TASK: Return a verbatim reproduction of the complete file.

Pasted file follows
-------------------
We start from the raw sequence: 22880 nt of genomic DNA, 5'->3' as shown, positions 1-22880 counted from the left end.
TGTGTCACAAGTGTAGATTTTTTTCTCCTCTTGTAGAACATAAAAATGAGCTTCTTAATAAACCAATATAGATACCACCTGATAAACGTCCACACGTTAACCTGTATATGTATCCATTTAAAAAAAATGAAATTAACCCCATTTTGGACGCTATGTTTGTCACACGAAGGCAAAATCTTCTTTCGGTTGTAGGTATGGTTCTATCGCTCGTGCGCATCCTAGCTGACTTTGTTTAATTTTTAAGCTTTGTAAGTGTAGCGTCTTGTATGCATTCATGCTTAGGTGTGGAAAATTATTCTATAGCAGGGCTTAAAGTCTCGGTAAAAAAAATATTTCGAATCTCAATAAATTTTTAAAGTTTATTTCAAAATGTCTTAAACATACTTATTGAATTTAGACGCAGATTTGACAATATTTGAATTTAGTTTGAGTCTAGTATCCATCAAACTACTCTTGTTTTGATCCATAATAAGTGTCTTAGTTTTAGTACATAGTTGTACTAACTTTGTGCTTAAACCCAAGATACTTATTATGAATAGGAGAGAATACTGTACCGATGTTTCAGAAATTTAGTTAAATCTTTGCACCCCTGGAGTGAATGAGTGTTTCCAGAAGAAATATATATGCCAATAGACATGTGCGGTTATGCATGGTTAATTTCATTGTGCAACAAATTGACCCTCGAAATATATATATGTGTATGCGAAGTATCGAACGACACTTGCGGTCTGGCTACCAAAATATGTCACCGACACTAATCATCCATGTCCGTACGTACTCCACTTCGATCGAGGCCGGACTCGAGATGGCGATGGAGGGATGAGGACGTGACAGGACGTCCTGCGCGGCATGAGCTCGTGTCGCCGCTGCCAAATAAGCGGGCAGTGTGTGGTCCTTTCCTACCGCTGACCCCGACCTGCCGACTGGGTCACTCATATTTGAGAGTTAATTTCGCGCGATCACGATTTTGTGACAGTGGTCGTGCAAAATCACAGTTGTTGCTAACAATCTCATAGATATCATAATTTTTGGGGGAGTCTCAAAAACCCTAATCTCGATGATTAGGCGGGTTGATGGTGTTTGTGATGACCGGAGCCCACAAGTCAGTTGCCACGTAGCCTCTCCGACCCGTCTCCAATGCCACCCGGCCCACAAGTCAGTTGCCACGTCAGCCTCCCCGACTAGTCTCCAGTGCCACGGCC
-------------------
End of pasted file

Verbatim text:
We start from the raw sequence: 22880 nt of genomic DNA, 5'->3' as shown, positions 1-22880 counted from the left end.
TGTGTCACAAGTGTAGATTTTTTTCTCCTCTTGTAGAACATAAAAATGAGCTTCTTAATAAACCAATATAGATACCACCTGATAAACGTCCACACGTTAACCTGTATATGTATCCATTTAAAAAAAATGAAATTAACCCCATTTTGGACGCTATGTTTGTCACACGAAGGCAAAATCTTCTTTCGGTTGTAGGTATGGTTCTATCGCTCGTGCGCATCCTAGCTGACTTTGTTTAATTTTTAAGCTTTGTAAGTGTAGCGTCTTGTATGCATTCATGCTTAGGTGTGGAAAATTATTCTATAGCAGGGCTTAAAGTCTCGGTAAAAAAAATATTTCGAATCTCAATAAATTTTTAAAGTTTATTTCAAAATGTCTTAAACATACTTATTGAATTTAGACGCAGATTTGACAATATTTGAATTTAGTTTGAGTCTAGTATCCATCAAACTACTCTTGTTTTGATCCATAATAAGTGTCTTAGTTTTAGTACATAGTTGTACTAACTTTGTGCTTAAACCCAAGATACTTATTATGAATAGGAGAGAATACTGTACCGATGTTTCAGAAATTTAGTTAAATCTTTGCACCCCTGGAGTGAATGAGTGTTTCCAGAAGAAATATATATGCCAATAGACATGTGCGGTTATGCATGGTTAATTTCATTGTGCAACAAATTGACCCTCGAAATATATATATGTGTATGCGAAGTATCGAACGACACTTGCGGTCTGGCTACCAAAATATGTCACCGACACTAATCATCCATGTCCGTACGTACTCCACTTCGATCGAGGCCGGACTCGAGATGGCGATGGAGGGATGAGGACGTGACAGGACGTCCTGCGCGGCATGAGCTCGTGTCGCCGCTGCCAAATAAGCGGGCAGTGTGTGGTCCTTTCCTACCGCTGACCCCGACCTGCCGACTGGGTCACTCATATTTGAGAGTTAATTTCGCGCGATCACGATTTTGTGACAGTGGTCGTGCAAAATCACAGTTGTTGCTAACAATCTCATAGATATCATAATTTTTGGGGGAGTCTCAAAAACCCTAATCTCGATGATTAGGCGGGTTGATGGTGTTTGTGATGACCGGAGCCCACAAGTCAGTTGCCACGTAGCCTCTCCGACCCGTCTCCAATGCCACCCGGCCCACAAGTCAGTTGCCACGTCAGCCTCCCCGACTAGTCTCCAGTGCCACGGCC